You can Google any illness and get results summarizing the symptoms, treatments, and other details about that condition. Websites like WebMD, the Mayo Clinic, and MedlinePlus make a wealth of health information available to everyone. WebMD even has an interactive feature where you enter symptoms, and it then generates a list of potential diagnoses and the likelihood each is valid. Isn’t the Internet great?
Not always. For individuals with some anxiety disorders, the ease of obtaining this information on the internet can add to their worry and distress. Why? One might think this is because reading about serious conditions can be upsetting, especially for those anxious about their health. This is true, but is not the reason researching information online can worsen health anxiety.
Illness Anxiety Disorder, as defined by the DSM-5 (the standard classification of mental health disorders), includes being preoccupied with having or getting a serious illness, even though symptoms are absent (or very mild), as well as being easily alarmed about personal health status. It also includes excessive health-related behaviors (e.g., researching medical conditions, repeatedly checking for signs of illness, avoiding doctor appointments).
Health Anxiety and Behavior
It’s these excessive health-related behaviors, like repeatedly searching symptoms on the Internet, which keep health anxiety in place and make it worse. Researching health fears increases anxiety because it teaches our minds to “be on the lookout” for scary health information. This makes us pay even more attention to similar information and fears. Also, diagnoses “discovered” through internet research can become the new focus of health anxiety, even if they were never considered before. The focus of health anxiety can change over time.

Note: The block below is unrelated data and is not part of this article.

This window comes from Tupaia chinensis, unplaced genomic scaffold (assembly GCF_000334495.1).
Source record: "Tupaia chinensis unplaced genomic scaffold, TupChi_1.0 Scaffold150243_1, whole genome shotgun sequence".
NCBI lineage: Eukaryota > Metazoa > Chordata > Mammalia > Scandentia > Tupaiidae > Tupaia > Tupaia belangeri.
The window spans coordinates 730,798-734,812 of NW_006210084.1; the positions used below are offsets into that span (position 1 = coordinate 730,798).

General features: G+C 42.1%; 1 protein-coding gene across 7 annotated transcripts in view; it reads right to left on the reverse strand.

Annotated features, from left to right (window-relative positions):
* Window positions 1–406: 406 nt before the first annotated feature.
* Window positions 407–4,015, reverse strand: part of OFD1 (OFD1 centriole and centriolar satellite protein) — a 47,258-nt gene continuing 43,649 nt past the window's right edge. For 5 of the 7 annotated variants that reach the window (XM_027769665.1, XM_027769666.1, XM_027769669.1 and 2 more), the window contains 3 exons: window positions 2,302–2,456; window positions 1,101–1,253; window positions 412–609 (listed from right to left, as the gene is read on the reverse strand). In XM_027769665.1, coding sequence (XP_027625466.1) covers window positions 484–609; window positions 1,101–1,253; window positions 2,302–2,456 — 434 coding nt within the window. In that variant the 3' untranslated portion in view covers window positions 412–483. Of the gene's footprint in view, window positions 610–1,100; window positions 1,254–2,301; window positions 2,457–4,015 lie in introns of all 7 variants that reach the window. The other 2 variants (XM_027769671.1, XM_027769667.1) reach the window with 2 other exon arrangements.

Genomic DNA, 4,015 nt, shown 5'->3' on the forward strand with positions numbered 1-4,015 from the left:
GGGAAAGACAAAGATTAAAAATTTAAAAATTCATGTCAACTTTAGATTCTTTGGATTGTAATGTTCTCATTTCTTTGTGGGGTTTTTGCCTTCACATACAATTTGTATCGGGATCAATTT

So how do you know when looking up health information on the Internet is a good idea, or when it may be an unhealthy behavior?
The best way to determine this is to consider why you’re looking something up. For example, it may be helpful if you’re looking up a condition to decide about seeking care. It may also be helpful if you hope to better understand a diagnosis you received from a doctor. However, if you’re looking something up so you can be certain that it isn’t happening to you, this may be unhealthy. Similarly, if you have a hard time stopping your online research, or if you find it makes you more anxious, it’s playing an unhealthy role in your life.
It can be difficult to figure out if searching health information online is healthy or not. If you’re concerned this is a source of distress for you, consider discussing it with your health care provider or a CBT therapist.